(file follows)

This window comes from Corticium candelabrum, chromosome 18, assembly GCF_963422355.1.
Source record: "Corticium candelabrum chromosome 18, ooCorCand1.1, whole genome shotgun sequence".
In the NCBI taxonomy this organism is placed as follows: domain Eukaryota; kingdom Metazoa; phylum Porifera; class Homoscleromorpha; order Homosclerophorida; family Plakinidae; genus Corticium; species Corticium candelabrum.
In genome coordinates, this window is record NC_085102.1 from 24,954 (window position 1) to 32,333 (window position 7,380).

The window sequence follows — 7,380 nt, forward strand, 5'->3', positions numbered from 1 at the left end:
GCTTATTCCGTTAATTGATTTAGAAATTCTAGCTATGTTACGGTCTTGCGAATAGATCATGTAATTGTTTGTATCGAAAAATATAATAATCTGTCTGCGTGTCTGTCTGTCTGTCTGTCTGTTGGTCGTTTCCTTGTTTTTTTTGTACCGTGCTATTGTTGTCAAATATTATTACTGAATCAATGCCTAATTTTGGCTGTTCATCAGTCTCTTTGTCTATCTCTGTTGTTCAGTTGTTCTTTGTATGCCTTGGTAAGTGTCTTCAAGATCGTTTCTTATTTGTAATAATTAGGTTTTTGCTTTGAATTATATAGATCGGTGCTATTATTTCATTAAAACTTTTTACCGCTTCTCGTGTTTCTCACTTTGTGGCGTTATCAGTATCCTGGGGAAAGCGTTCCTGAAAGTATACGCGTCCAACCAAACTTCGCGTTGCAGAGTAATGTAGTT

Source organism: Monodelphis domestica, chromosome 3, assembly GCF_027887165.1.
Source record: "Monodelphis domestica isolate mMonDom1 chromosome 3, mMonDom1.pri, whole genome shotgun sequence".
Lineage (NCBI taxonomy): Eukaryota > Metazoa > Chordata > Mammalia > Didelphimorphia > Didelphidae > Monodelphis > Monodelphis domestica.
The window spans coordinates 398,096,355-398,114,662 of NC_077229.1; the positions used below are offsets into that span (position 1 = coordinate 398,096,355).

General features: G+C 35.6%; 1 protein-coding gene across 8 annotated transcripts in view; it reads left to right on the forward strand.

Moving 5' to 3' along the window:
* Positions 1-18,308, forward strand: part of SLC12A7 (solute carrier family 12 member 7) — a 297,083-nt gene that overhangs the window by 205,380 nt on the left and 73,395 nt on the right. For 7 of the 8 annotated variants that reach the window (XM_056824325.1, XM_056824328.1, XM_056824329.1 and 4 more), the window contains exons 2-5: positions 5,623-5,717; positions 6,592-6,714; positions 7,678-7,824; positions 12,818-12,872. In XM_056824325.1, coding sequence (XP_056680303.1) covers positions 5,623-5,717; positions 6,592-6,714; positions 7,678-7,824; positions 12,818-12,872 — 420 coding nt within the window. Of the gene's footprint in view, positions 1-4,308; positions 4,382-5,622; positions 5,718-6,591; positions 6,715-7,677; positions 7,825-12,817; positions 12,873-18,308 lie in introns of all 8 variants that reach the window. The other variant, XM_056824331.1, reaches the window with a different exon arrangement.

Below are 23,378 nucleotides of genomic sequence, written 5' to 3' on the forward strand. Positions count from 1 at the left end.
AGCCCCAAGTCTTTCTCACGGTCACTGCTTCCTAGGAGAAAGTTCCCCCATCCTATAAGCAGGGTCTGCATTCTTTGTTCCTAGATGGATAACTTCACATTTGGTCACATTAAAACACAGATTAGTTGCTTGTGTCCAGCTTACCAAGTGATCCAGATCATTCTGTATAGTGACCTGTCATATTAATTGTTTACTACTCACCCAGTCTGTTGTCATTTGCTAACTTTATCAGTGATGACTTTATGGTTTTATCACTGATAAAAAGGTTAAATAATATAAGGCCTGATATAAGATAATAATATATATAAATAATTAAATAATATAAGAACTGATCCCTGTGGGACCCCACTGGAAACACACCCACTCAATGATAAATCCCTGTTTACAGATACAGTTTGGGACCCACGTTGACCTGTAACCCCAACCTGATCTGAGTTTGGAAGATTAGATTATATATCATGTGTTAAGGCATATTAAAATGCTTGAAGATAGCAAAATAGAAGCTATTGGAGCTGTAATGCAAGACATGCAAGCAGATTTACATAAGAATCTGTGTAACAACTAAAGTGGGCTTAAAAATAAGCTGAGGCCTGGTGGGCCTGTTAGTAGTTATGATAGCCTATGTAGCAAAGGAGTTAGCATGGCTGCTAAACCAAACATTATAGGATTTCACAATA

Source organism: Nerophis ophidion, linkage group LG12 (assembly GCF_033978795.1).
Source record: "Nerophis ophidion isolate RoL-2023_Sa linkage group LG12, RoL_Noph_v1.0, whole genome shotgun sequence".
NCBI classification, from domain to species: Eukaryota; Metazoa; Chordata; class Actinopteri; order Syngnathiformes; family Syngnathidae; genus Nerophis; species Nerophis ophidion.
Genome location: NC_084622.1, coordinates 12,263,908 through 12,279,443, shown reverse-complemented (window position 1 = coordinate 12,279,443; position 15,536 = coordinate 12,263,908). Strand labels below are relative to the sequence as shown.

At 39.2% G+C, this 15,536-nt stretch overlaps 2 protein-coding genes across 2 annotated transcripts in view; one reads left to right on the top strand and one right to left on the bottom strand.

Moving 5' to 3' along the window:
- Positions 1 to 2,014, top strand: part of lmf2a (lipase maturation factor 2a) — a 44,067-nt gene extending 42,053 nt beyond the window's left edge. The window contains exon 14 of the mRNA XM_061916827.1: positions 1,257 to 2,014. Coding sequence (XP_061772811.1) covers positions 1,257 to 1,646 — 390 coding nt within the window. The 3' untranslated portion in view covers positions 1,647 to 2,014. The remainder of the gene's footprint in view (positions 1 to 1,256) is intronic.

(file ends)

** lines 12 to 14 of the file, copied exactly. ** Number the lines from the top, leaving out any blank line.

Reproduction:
Moving 5' to 3' along the window:
* Positions 1-18,308, forward strand: part of SLC12A7 (solute carrier family 12 member 7) — a 297,083-nt gene that overhangs the window by 205,380 nt on the left and 73,395 nt on the right. For 7 of the 8 annotated variants that reach the window (XM_056824325.1, XM_056824328.1, XM_056824329.1 and 4 more), the window contains exons 2-5: positions 5,623-5,717; positions 6,592-6,714; positions 7,678-7,824; positions 12,818-12,872. In XM_056824325.1, coding sequence (XP_056680303.1) covers positions 5,623-5,717; positions 6,592-6,714; positions 7,678-7,824; positions 12,818-12,872 — 420 coding nt within the window. Of the gene's footprint in view, positions 1-4,308; positions 4,382-5,622; positions 5,718-6,591; positions 6,715-7,677; positions 7,825-12,817; positions 12,873-18,308 lie in introns of all 8 variants that reach the window. The other variant, XM_056824331.1, reaches the window with a different exon arrangement.

Below are 23,378 nucleotides of genomic sequence, written 5' to 3' on the forward strand. Positions count from 1 at the left end.